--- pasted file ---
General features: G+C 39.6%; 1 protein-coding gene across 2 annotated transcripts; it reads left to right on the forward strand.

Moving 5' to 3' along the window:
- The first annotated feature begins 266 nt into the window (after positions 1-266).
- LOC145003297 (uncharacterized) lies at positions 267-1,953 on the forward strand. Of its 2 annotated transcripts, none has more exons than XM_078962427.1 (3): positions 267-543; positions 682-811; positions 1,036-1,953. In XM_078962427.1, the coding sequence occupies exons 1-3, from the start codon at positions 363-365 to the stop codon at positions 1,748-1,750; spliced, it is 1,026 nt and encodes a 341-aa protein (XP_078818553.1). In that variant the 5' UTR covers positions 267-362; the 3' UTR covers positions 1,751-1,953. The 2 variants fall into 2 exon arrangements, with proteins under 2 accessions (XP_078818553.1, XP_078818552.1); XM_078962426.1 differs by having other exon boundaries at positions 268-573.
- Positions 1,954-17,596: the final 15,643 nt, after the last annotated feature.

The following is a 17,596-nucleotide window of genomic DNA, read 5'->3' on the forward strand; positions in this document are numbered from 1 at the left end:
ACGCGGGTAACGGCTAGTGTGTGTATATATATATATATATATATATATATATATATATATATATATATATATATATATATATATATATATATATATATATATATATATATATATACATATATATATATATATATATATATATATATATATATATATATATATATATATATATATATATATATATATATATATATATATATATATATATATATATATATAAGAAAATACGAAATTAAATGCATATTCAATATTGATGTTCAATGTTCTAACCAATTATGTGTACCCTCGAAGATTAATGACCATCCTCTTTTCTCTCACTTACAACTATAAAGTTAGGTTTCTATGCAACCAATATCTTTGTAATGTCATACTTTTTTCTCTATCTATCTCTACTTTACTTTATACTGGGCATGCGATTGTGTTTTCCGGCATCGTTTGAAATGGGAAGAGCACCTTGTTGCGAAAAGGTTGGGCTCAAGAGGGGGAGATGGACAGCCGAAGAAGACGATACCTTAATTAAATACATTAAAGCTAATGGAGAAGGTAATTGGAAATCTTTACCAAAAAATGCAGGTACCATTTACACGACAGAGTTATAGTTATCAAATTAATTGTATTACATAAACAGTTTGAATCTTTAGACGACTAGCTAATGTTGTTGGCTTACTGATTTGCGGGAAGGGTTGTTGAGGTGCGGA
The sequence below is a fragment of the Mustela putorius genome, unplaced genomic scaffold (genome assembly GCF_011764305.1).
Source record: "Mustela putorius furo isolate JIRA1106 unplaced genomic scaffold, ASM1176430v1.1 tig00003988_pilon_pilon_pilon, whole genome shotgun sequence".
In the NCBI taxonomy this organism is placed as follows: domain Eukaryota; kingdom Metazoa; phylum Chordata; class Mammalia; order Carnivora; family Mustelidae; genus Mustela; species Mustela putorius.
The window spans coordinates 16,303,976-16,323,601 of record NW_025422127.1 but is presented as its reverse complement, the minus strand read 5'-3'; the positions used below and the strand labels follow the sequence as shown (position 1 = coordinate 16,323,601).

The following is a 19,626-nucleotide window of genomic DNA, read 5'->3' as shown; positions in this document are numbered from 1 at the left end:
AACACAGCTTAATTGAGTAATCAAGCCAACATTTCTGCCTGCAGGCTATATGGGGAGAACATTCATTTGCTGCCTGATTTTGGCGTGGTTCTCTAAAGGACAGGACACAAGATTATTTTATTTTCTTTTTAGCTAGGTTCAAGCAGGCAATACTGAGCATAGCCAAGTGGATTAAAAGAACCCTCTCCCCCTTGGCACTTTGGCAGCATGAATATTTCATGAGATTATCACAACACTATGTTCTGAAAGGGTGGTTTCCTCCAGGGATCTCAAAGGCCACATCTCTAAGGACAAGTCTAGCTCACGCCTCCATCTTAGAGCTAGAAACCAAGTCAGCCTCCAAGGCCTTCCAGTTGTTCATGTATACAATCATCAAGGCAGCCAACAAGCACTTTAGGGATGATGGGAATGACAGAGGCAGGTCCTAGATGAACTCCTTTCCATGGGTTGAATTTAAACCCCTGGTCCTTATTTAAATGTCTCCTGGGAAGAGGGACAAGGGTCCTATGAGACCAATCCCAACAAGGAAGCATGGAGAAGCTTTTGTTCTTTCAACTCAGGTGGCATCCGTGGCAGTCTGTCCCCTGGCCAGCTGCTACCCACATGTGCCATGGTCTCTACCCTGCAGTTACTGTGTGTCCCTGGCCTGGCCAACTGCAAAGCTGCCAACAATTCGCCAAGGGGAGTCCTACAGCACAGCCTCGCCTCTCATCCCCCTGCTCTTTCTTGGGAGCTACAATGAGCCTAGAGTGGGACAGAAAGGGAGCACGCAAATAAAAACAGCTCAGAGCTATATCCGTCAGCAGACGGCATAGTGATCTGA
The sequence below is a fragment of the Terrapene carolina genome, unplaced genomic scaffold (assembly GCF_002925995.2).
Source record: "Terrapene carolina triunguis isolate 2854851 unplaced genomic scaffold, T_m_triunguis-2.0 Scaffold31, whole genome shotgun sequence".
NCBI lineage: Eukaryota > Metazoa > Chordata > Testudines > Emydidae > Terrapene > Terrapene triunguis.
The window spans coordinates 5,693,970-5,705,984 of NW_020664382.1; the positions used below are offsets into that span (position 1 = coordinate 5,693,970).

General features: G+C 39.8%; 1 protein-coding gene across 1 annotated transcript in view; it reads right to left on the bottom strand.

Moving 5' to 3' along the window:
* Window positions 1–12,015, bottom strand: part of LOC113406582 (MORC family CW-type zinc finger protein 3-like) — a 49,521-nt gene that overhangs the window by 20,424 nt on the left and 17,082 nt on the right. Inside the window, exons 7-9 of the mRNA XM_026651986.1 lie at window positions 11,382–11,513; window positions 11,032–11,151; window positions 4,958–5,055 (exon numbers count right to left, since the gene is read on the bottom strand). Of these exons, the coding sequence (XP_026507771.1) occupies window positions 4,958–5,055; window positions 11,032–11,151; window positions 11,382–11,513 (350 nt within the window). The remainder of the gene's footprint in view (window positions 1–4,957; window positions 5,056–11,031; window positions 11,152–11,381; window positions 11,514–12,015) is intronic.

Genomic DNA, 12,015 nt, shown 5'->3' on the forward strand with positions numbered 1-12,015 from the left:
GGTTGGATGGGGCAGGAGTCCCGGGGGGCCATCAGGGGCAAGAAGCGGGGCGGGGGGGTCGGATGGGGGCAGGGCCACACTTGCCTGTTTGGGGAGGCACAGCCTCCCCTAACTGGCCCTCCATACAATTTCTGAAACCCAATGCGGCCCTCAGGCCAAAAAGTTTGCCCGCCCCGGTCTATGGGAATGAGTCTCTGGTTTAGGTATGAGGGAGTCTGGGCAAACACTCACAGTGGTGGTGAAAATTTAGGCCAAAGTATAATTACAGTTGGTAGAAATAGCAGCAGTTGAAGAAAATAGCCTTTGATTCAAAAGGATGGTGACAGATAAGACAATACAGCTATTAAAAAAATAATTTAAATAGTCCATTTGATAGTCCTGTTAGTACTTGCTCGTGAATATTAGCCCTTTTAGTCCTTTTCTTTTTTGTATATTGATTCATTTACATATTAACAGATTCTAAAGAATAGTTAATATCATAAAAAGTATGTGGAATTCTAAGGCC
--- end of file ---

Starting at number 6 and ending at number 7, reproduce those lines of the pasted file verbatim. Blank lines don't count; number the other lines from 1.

The following is a 17,596-nucleotide window of genomic DNA, read 5'->3' on the forward strand; positions in this document are numbered from 1 at the left end:
ACGCGGGTAACGGCTAGTGTGTGTATATATATATATATATATATATATATATATATATATATATATATATATATATATATATATATATATATATATATATATATATATATATATACATATATATATATATATATATATATATATATATATATATATATATATATATATATATATATATATATATATATATATATATATATATATATATATATATATATAAGAAAATACGAAATTAAATGCATATTCAATATTGATGTTCAATGTTCTAACCAATTATGTGTACCCTCGAAGATTAATGACCATCCTCTTTTCTCTCACTTACAACTATAAAGTTAGGTTTCTATGCAACCAATATCTTTGTAATGTCATACTTTTTTCTCTATCTATCTCTACTTTACTTTATACTGGGCATGCGATTGTGTTTTCCGGCATCGTTTGAAATGGGAAGAGCACCTTGTTGCGAAAAGGTTGGGCTCAAGAGGGGGAGATGGACAGCCGAAGAAGACGATACCTTAATTAAATACATTAAAGCTAATGGAGAAGGTAATTGGAAATCTTTACCAAAAAATGCAGGTACCATTTACACGACAGAGTTATAGTTATCAAATTAATTGTATTACATAAACAGTTTGAATCTTTAGACGACTAGCTAATGTTGTTGGCTTACTGATTTGCGGGAAGGGTTGTTGAGGTGCGGA